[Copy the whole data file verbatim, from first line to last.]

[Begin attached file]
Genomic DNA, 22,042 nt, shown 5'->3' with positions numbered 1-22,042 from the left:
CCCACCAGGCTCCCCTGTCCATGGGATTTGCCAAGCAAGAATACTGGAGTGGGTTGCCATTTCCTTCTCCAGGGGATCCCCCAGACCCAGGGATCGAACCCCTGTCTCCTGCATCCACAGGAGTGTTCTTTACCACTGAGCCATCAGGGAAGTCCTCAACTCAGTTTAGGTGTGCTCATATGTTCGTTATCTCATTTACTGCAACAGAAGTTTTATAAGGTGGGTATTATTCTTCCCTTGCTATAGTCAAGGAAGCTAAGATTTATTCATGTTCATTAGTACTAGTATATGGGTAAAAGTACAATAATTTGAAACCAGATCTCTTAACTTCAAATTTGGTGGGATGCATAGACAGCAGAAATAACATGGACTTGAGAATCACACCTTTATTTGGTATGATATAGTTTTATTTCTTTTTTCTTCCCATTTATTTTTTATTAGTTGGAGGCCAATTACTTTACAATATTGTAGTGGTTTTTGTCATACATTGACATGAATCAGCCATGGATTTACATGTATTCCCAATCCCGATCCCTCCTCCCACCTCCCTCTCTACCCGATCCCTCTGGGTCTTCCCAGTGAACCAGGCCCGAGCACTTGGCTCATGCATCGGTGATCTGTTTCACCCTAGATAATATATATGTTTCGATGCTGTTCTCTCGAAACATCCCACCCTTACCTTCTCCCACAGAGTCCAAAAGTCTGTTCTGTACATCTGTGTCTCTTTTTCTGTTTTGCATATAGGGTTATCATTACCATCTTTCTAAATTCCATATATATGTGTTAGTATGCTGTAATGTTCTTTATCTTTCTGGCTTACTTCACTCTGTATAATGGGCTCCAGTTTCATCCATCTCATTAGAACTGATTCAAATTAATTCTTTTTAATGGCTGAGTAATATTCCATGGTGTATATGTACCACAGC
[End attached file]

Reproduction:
Genomic DNA, 22,042 nt, shown 5'->3' with positions numbered 1-22,042 from the left:
CCCACCAGGCTCCCCTGTCCATGGGATTTGCCAAGCAAGAATACTGGAGTGGGTTGCCATTTCCTTCTCCAGGGGATCCCCCAGACCCAGGGATCGAACCCCTGTCTCCTGCATCCACAGGAGTGTTCTTTACCACTGAGCCATCAGGGAAGTCCTCAACTCAGTTTAGGTGTGCTCATATGTTCGTTATCTCATTTACTGCAACAGAAGTTTTATAAGGTGGGTATTATTCTTCCCTTGCTATAGTCAAGGAAGCTAAGATTTATTCATGTTCATTAGTACTAGTATATGGGTAAAAGTACAATAATTTGAAACCAGATCTCTTAACTTCAAATTTGGTGGGATGCATAGACAGCAGAAATAACATGGACTTGAGAATCACACCTTTATTTGGTATGATATAGTTTTATTTCTTTTTTCTTCCCATTTATTTTTTATTAGTTGGAGGCCAATTACTTTACAATATTGTAGTGGTTTTTGTCATACATTGACATGAATCAGCCATGGATTTACATGTATTCCCAATCCCGATCCCTCCTCCCACCTCCCTCTCTACCCGATCCCTCTGGGTCTTCCCAGTGAACCAGGCCCGAGCACTTGGCTCATGCATCGGTGATCTGTTTCACCCTAGATAATATATATGTTTCGATGCTGTTCTCTCGAAACATCCCACCCTTACCTTCTCCCACAGAGTCCAAAAGTCTGTTCTGTACATCTGTGTCTCTTTTTCTGTTTTGCATATAGGGTTATCATTACCATCTTTCTAAATTCCATATATATGTGTTAGTATGCTGTAATGTTCTTTATCTTTCTGGCTTACTTCACTCTGTATAATGGGCTCCAGTTTCATCCATCTCATTAGAACTGATTCAAATTAATTCTTTTTAATGGCTGAGTAATATTCCATGGTGTATATGTACCACAGC